Sunday, February 10, 2013

Home Economics - Part Two

That night in 1977 as I ate my lunch leftovers of exquisite Chinese food (a very big change from the Chinese we'd been eating in those days) leftovers from the sophisticated Soho restaurant (the beginning of the food revolution in cuisine) I wondered whether I'd lost the big opportunity.  It was a big step up.  It was a jump in pay, in position, in total project management.  I really wanted the job.  I might not have asked for it but now that I'd been courted I wanted the chance to produce a textbook for the first time.  Could I do it?  I supposed but still  it was both scary and exhilarating and now I'd blown it.

I thought it over and tried to think if I'd have done it differently  not taken the food home but every time I came around to the same thing: I just couldn't have allowed that food ("that perfectly good food," as my father would say) to be thrown away. It went against the grain.  No matter how it looked, doing anything else wouldn't be me.  And if they were thinking of hiring me, they needed to know who I was.  Still, not being asked was gong to hurt.

I went in to work subdued. I knew people would be asking me all day.  I got in to my cubicle and buckled down to my IBM Selectric 3 and then, the phone rang.  

It was Mike offering me the job!  I hung up the phone smiling.  I sat with the news a few minutes and then went to whisper to my friends all over the office.   Before long, I thought to call Dick Lidz, the guy who'd recommended me for the job.  I'd been working on a series of twelve career-education paperback books Dick's company was producing for Random House. Adventures in the World of Work was a compilation of job interviews with all the people involved in delivering a product or a service (Who Puts the Plane in the Air?  Who Puts the Blue in the Jeans?). It was gonna be a great set of books and it was going to be my last job at Random House.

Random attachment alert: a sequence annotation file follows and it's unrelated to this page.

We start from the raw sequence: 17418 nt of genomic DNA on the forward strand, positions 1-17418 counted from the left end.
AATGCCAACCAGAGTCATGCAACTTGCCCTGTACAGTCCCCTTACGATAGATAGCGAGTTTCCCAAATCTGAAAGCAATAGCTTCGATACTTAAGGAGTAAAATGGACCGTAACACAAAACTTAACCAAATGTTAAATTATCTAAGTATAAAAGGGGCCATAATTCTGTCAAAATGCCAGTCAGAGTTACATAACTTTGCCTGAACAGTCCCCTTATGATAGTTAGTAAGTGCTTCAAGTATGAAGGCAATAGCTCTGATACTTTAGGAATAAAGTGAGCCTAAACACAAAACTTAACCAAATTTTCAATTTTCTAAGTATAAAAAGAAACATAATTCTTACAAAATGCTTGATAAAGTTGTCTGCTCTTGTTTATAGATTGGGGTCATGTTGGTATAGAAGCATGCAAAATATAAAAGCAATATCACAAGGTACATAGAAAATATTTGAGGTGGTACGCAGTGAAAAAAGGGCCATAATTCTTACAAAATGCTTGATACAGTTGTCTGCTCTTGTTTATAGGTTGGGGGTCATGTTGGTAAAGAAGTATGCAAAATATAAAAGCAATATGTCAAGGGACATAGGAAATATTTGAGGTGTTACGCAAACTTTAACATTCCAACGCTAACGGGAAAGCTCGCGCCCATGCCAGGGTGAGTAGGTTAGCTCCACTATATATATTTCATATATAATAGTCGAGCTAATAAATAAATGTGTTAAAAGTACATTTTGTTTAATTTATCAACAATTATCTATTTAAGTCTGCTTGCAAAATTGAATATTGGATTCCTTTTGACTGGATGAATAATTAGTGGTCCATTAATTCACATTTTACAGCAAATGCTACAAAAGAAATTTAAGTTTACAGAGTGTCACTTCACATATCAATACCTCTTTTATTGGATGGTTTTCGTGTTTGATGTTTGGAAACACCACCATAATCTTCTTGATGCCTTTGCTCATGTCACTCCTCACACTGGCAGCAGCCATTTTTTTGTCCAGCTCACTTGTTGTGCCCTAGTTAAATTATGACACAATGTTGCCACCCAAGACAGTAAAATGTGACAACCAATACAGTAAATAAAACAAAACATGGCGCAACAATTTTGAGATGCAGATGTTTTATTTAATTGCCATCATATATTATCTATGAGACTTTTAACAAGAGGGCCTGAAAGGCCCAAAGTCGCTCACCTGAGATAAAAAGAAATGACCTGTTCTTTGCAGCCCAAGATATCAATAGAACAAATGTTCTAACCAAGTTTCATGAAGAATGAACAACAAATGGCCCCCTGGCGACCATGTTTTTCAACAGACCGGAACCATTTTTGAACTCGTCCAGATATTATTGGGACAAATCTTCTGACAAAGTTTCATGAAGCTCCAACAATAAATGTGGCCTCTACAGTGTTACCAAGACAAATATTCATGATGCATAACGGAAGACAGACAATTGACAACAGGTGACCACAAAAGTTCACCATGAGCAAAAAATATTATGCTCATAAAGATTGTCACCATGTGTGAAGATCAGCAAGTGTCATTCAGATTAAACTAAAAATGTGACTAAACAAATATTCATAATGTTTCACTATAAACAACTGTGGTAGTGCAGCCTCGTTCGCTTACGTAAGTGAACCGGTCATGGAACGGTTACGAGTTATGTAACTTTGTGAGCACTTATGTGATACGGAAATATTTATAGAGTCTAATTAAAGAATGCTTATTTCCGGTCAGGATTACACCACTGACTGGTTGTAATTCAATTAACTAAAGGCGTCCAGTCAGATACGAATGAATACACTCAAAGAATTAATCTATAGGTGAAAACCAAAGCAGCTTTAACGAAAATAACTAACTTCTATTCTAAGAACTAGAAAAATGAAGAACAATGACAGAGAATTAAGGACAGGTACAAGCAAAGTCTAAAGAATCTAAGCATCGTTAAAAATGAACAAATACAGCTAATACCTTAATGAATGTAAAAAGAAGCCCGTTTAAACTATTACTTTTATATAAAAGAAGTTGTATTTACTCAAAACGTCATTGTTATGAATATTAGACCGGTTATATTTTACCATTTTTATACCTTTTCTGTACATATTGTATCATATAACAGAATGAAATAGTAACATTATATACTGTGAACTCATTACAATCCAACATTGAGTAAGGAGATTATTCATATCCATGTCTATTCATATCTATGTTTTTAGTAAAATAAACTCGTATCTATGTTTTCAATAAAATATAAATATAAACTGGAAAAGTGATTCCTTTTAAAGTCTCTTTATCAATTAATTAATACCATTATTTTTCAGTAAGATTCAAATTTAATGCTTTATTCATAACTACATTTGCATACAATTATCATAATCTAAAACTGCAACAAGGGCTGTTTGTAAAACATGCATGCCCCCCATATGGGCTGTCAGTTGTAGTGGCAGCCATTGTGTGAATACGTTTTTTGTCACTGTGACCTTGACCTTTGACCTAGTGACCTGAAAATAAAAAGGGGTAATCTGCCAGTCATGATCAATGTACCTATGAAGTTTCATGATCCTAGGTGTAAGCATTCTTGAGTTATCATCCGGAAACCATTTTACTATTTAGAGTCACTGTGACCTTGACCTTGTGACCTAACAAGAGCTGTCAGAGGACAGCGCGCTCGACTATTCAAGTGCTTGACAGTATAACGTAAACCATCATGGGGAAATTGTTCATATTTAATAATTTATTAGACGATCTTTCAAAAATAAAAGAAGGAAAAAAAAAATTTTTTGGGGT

"Dick!  Just wanted to thank you.  Butterick offered me the job."

"I know, that's great!"  he replied, "You really WOW-ed them  they had alotta questions and you had the answers. AND  " he lowered his voice and said in a confidential tone, "John and Mike were really happy you could hold your liquor."

"What about Marsha?  She kept pointing out and didn't seem too happy I wasn't a teacher or a home economist."

"Now, shes a stumper.  She wasn't keen on you at all until she came back from your lunch and told Mike, 'She did what a home economist would do.'  Whadaya think that was?"

So. I got the job because I drank three straight Scotches and took the doggy bag from lunch.

Pancetta and all...
When I took that pancetta from the lunch with Marge, I don't know whether I had my father and his depression-mentality thrift in my head, or the more current and pressing fact that having left my job our home economics would be greatly changed. 

But the next day when I was reheating the vegetarian slice of Marge's pizza, I got out that pancetta, sprinkled it on top of the cheese, arugula, and tomatoes and reheated that piece.  As I bit into that delicious leftover, I realized that   for the most part  being who I am, acting the way I believe, has served me well and if I was going to have any success in his new chapter of my career, maybe  maybe I'd better keep on doing what I do and hope for the best.



  1. Love this Denise....:) Yes, be your very lovely self...

    1. And thanks to lovely YOU for saying it Teri...

  2. This is a wonderful blog post/rememberance, and so very much you!

    1. Thanks and yes, that never-throw-away-anything is definitely ME!

  3. Yes, lovely. Just goes to show that the best thing about you is all of you! xox, WK